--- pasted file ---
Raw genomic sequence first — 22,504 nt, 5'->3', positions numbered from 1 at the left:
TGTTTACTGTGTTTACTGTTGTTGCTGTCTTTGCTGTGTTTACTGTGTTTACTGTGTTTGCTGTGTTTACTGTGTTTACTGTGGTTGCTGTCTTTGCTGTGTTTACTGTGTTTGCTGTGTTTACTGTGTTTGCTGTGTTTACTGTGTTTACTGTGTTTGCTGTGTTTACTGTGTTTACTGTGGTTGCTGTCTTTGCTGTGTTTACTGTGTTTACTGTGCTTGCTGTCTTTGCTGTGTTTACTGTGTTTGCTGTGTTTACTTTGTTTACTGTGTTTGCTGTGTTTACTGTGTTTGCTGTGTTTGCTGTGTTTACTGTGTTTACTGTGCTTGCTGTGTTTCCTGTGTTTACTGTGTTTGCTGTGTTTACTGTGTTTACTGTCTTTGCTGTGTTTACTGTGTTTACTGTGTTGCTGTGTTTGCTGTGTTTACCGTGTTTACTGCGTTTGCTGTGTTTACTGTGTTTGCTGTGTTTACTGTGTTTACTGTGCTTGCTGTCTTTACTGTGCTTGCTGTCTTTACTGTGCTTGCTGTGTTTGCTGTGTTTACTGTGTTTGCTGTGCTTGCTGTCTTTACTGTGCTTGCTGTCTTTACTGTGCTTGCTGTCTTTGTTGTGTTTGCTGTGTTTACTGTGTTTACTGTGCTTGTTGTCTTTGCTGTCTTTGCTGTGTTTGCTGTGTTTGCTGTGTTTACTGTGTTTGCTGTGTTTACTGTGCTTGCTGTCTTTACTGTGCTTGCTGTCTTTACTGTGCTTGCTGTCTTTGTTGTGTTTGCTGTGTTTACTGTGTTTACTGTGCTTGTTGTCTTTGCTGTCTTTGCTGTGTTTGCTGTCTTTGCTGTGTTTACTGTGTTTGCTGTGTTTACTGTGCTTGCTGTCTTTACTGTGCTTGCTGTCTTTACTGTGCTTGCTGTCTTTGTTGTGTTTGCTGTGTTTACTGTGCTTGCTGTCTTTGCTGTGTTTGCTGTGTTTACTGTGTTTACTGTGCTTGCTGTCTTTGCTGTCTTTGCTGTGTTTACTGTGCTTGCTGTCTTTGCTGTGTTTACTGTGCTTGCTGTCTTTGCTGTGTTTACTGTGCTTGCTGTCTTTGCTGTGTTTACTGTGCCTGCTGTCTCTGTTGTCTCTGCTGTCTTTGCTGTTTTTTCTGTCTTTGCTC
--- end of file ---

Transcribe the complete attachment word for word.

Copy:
Raw genomic sequence first — 22,504 nt, 5'->3', positions numbered from 1 at the left:
TGTTTACTGTGTTTACTGTTGTTGCTGTCTTTGCTGTGTTTACTGTGTTTACTGTGTTTGCTGTGTTTACTGTGTTTACTGTGGTTGCTGTCTTTGCTGTGTTTACTGTGTTTGCTGTGTTTACTGTGTTTGCTGTGTTTACTGTGTTTACTGTGTTTGCTGTGTTTACTGTGTTTACTGTGGTTGCTGTCTTTGCTGTGTTTACTGTGTTTACTGTGCTTGCTGTCTTTGCTGTGTTTACTGTGTTTGCTGTGTTTACTTTGTTTACTGTGTTTGCTGTGTTTACTGTGTTTGCTGTGTTTGCTGTGTTTACTGTGTTTACTGTGCTTGCTGTGTTTCCTGTGTTTACTGTGTTTGCTGTGTTTACTGTGTTTACTGTCTTTGCTGTGTTTACTGTGTTTACTGTGTTGCTGTGTTTGCTGTGTTTACCGTGTTTACTGCGTTTGCTGTGTTTACTGTGTTTGCTGTGTTTACTGTGTTTACTGTGCTTGCTGTCTTTACTGTGCTTGCTGTCTTTACTGTGCTTGCTGTGTTTGCTGTGTTTACTGTGTTTGCTGTGCTTGCTGTCTTTACTGTGCTTGCTGTCTTTACTGTGCTTGCTGTCTTTGTTGTGTTTGCTGTGTTTACTGTGTTTACTGTGCTTGTTGTCTTTGCTGTCTTTGCTGTGTTTGCTGTGTTTGCTGTGTTTACTGTGTTTGCTGTGTTTACTGTGCTTGCTGTCTTTACTGTGCTTGCTGTCTTTACTGTGCTTGCTGTCTTTGTTGTGTTTGCTGTGTTTACTGTGTTTACTGTGCTTGTTGTCTTTGCTGTCTTTGCTGTGTTTGCTGTCTTTGCTGTGTTTACTGTGTTTGCTGTGTTTACTGTGCTTGCTGTCTTTACTGTGCTTGCTGTCTTTACTGTGCTTGCTGTCTTTGTTGTGTTTGCTGTGTTTACTGTGCTTGCTGTCTTTGCTGTGTTTGCTGTGTTTACTGTGTTTACTGTGCTTGCTGTCTTTGCTGTCTTTGCTGTGTTTACTGTGCTTGCTGTCTTTGCTGTGTTTACTGTGCTTGCTGTCTTTGCTGTGTTTACTGTGCTTGCTGTCTTTGCTGTGTTTACTGTGCCTGCTGTCTCTGTTGTCTCTGCTGTCTTTGCTGTTTTTTCTGTCTTTGCTC